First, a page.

This is by far the most exciting stage to spectate at. The boards rattle, the announcer yells, the speeds arch over 32 MPH, it's pure fun. The local norm for a crit race is 45-50 minutes with 4 turns and maybe 30 women, but that would be pushing it.
This stage boasted 9 technical turns, 90 women and 60 minutes. I learned very fast at SDSR that racing a crit at this level is completely different than at the local races. Locally I can ride the front, get in breaks and be an active part of the race. At SDSR I played tail-gunner for the majority of the race with my heart rate redlined the entire time. It took me 40 minutes to get to the front of the race where Beatrice was. 40!
1. Get off the back!
2. Make time (you had to complete 40 minutes of the race without getting pulled/crashing/mechanical in order to race on Sunday)
3. Race the ENTIRE race
4. Finish on the winners time - meaning being IN the group until the end
Quick and Dirty: All goals achieved, well #4 was slightly off, but not my fault and a whole other issue.
I was tired. No, exhausted. Race time wasn't until 2:30pm so that gave me more than enough time to conjure up exquisite ways to NOT complete the event. And plenty of time to eat and eat and eat. That's the thing with stage racing, you get so hungry!!
Warming up was tough. Only because I can't focus. And when I am nervous, I talk too much, and wander, and talk. Bonnie kept reminding me to get changed and focus. I decided to not warm up in the pits because there were too many people I know there, too many people to hug and high five, and focus was far from happening!
Rookie moves #2, #3: Media director of RBC Scott Welsh put me on the FRONT row. FRONT. but somehow, I got shuffled farther and farther back. To the back, behind everyone and no longer on the front. 3rd horrible mistake: DROPPED CHAIN ON THE START. Completely entirely LAST going into lap one. Seriously? Step up your game and at least half way set yourself up for success. Here goes tail gunning for 3 laps.
But I got to the group. And I started to move up. I knew that Erika and Beatrice would be at the front and Mara would be safely tucked in the middle. Just get to Mara. Work work work. Use the group. Stay on the wheels. There she is! "Mara, I'm here!" shuffle shuffle, start working to the middle again.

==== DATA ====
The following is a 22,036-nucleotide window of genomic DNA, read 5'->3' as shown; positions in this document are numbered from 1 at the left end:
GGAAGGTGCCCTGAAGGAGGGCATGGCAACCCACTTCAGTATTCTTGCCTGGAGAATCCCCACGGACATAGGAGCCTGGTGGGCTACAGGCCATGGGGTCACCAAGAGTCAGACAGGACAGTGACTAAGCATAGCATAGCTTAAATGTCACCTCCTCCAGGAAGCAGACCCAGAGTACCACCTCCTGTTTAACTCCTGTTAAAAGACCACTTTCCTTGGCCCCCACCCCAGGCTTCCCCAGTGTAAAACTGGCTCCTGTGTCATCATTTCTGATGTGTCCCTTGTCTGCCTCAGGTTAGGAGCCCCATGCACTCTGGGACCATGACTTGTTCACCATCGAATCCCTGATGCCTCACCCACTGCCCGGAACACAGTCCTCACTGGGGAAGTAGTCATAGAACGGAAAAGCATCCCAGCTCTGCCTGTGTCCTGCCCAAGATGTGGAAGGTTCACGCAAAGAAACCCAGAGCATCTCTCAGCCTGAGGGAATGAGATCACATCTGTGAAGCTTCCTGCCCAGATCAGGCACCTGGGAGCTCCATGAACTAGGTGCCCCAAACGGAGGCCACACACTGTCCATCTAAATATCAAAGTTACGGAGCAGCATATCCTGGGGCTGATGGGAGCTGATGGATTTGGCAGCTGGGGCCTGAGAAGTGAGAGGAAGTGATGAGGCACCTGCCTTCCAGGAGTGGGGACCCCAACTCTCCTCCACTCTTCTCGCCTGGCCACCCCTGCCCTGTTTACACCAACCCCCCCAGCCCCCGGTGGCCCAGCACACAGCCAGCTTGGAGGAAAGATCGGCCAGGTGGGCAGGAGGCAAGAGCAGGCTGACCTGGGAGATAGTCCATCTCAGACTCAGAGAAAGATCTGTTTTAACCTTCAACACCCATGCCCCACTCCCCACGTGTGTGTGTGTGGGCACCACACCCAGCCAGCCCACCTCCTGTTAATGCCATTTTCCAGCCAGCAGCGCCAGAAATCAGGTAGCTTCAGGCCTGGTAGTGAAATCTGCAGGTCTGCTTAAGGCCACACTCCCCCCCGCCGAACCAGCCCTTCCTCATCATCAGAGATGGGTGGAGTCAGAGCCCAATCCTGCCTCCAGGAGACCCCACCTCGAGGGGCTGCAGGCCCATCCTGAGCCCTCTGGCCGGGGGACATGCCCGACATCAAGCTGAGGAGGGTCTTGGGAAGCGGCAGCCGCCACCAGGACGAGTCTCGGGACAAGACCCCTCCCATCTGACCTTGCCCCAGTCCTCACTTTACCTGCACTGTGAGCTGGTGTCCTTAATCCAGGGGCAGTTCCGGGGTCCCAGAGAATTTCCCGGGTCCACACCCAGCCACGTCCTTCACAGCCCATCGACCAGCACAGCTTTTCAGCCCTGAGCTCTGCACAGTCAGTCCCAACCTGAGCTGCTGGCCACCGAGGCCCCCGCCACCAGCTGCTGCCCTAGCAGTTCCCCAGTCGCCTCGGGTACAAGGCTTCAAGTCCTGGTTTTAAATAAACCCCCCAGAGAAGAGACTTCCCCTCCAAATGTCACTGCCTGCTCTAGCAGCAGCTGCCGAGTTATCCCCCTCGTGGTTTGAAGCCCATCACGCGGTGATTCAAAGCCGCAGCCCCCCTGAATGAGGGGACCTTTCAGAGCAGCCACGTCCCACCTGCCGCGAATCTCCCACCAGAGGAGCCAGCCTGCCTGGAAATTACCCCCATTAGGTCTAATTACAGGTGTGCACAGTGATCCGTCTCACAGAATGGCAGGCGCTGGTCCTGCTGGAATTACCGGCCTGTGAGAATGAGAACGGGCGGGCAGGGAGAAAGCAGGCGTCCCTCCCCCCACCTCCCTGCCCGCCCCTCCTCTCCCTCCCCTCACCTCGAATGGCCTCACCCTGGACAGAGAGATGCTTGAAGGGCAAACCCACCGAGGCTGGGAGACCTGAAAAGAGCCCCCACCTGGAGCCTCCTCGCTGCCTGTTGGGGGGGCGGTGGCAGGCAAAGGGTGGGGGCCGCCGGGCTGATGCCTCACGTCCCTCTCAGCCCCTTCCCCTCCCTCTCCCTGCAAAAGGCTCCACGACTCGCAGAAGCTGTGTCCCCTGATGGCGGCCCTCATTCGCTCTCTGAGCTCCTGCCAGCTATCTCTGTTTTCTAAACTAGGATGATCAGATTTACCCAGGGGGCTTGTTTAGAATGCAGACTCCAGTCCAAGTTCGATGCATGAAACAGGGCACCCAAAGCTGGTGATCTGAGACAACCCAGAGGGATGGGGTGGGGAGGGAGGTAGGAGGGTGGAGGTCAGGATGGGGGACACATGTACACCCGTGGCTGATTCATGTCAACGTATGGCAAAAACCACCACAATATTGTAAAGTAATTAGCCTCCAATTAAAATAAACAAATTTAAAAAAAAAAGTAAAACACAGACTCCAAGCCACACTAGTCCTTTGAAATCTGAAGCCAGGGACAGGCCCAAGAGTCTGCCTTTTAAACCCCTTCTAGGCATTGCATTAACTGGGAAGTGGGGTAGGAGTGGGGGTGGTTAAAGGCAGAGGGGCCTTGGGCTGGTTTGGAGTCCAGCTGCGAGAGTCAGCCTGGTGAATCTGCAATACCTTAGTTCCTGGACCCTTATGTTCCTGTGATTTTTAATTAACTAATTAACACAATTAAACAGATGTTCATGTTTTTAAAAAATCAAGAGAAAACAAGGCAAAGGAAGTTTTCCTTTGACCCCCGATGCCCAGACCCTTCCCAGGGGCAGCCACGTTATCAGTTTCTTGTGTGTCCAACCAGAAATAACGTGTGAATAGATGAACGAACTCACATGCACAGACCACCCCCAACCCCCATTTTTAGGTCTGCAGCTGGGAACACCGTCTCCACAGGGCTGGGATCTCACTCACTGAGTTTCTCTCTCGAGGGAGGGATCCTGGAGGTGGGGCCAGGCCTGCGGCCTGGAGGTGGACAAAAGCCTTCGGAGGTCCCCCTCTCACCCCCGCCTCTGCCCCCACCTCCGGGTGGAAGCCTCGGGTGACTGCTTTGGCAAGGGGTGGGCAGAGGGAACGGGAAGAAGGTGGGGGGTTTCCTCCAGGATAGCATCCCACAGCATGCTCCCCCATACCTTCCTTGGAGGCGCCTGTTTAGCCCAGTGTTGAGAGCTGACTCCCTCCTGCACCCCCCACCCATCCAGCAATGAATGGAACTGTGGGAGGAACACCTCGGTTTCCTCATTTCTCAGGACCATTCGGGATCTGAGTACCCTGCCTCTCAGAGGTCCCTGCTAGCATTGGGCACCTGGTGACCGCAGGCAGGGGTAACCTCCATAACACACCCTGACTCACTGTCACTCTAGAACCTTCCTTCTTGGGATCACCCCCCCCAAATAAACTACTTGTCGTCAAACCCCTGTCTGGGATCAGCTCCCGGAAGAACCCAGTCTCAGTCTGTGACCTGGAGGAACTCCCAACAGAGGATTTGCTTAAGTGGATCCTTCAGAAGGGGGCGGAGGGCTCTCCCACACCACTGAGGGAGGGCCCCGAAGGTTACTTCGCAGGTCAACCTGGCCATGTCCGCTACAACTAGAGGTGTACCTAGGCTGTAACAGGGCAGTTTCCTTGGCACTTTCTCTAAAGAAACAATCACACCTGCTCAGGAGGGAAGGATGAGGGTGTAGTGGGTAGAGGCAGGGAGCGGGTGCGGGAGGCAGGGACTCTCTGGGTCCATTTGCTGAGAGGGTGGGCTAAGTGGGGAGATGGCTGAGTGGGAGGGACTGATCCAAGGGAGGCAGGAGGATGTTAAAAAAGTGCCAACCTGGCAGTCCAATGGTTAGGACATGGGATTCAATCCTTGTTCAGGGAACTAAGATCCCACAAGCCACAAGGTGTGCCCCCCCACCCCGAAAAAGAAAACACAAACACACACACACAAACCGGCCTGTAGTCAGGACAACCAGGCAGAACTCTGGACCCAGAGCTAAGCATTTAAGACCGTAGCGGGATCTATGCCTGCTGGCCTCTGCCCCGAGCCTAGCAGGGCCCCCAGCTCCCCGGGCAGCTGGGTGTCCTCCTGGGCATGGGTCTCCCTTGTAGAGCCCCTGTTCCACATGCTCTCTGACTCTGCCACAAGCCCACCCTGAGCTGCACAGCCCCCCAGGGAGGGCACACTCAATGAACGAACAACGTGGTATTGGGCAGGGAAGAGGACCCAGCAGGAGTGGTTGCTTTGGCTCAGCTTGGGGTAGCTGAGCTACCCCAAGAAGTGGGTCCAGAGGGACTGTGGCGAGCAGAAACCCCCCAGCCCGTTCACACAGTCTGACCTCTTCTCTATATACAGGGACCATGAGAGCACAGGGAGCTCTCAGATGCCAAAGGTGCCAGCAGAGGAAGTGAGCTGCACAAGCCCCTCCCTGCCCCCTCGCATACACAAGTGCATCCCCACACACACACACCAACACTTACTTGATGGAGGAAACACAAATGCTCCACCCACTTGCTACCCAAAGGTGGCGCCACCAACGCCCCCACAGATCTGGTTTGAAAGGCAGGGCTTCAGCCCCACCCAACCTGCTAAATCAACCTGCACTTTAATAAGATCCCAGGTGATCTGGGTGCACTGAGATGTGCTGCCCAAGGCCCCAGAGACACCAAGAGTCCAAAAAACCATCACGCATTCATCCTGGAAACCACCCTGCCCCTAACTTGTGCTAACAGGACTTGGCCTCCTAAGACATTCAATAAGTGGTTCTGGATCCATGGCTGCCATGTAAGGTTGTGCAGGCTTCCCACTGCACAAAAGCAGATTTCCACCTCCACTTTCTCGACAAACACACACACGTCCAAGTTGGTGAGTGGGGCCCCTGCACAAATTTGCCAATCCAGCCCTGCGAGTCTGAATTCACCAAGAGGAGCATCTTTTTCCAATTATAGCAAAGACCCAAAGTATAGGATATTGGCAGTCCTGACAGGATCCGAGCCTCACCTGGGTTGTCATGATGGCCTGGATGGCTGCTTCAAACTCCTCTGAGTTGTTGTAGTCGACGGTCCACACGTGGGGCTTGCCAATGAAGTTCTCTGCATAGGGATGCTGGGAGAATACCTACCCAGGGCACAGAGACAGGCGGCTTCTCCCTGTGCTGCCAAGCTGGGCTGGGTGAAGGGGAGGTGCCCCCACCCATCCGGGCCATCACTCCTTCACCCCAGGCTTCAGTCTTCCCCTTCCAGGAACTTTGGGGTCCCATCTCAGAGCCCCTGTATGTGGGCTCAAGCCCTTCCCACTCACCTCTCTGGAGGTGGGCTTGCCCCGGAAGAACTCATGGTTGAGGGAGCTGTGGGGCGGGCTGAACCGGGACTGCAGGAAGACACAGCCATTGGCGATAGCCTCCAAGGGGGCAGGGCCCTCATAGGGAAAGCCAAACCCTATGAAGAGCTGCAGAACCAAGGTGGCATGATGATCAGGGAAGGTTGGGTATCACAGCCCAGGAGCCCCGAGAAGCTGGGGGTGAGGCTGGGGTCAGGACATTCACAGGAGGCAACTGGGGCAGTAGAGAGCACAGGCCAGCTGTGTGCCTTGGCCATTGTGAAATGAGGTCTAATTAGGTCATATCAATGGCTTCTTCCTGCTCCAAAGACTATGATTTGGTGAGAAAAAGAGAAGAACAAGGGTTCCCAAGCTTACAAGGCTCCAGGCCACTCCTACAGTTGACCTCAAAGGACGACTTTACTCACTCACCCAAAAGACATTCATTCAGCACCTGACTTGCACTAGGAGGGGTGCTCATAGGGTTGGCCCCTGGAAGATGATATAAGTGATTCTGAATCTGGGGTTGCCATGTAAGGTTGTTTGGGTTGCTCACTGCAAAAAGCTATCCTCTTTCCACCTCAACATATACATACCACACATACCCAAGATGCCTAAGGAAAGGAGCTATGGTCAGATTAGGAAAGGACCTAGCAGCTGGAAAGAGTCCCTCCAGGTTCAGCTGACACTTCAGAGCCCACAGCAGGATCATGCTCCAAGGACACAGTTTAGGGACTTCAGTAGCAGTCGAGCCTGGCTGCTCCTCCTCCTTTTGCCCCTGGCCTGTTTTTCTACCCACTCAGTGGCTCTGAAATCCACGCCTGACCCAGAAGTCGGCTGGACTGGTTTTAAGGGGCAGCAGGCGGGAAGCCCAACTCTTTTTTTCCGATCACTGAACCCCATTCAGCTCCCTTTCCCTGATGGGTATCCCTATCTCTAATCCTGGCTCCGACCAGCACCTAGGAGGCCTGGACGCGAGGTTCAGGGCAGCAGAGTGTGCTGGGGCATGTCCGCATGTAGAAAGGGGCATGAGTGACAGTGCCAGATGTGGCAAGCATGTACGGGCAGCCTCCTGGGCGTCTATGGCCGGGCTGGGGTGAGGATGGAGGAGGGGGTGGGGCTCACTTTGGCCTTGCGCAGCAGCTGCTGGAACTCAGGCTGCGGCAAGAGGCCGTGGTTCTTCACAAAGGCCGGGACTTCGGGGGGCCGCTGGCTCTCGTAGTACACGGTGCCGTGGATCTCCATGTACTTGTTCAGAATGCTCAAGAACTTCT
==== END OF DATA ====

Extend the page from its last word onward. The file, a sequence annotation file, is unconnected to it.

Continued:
As the race progressed, I was able to move farther up the group, and feel slightly better. i was staying near Mara until the "incline" where her climbing prowess would move her up 15 wheels and my job of surfing the group would begin again.
This hour was slammed with emotions. Along the course I had dozens of supporters. From Team Redlands teammates, to students, old friends, and coworkers, people were cheering for me! It made me slightly emotional, and moderately misty eyed thinking about what an awesome opportunity I had fallen into. And I wanted to soak it up, every lung burning second of it. I also thought, well its ok if I fall out of the race, I win for showing up. No, wrong answer. Finish higher, get into group. Try not to look at Scott on the corner. Stop showing your suffering like a whipped dog. Pretty sure the girls in the race were getting annoyed with whoever this "Joy" was that everyone was cheering for. Such an awesome experience.
The pace of the race was insane, and the attacks kept on coming. The primes were ridiculous. It seemed like every lap there was something to sprint for. Money, Peanut butter, sprint points, or bonus seconds. I found myself sprinting in the drops as if coming in for the finish, but fighting to hold on to 55th position as the field strung out single file, fighting for a jar of peanut butter. Just give it to them!!!! just kidding. It was awesome that teammate Beatrice won the prime with 3 laps to go!
High light of the race: Lisa Campbell was super stressed (as were we all) about racing an NRC crit on 9 turns. She had a rough go at SDSR 6 turn crit so I was ELATED to see her coming up the group with about 6 laps to go. She was in the group, and moving well and railing it. Coming in hot to a turn, we were side by side and I told her "Lisa you are riding AWESOME today!!!!" and she stayed in for the finish. Small victory for some, huge victory for us!
I think I finished 60th and moved up to 63rd GC. oof.
It was nearly impossible to sleep! My endorphins were raging, my quads were screaming, and my head was spinning! The race was replaying through my mind. Every railing turn, every crash, every wrong line replayed over and over. Then started the Sunset Loop of Sunday careening through my head. Every. Single. Turn. :)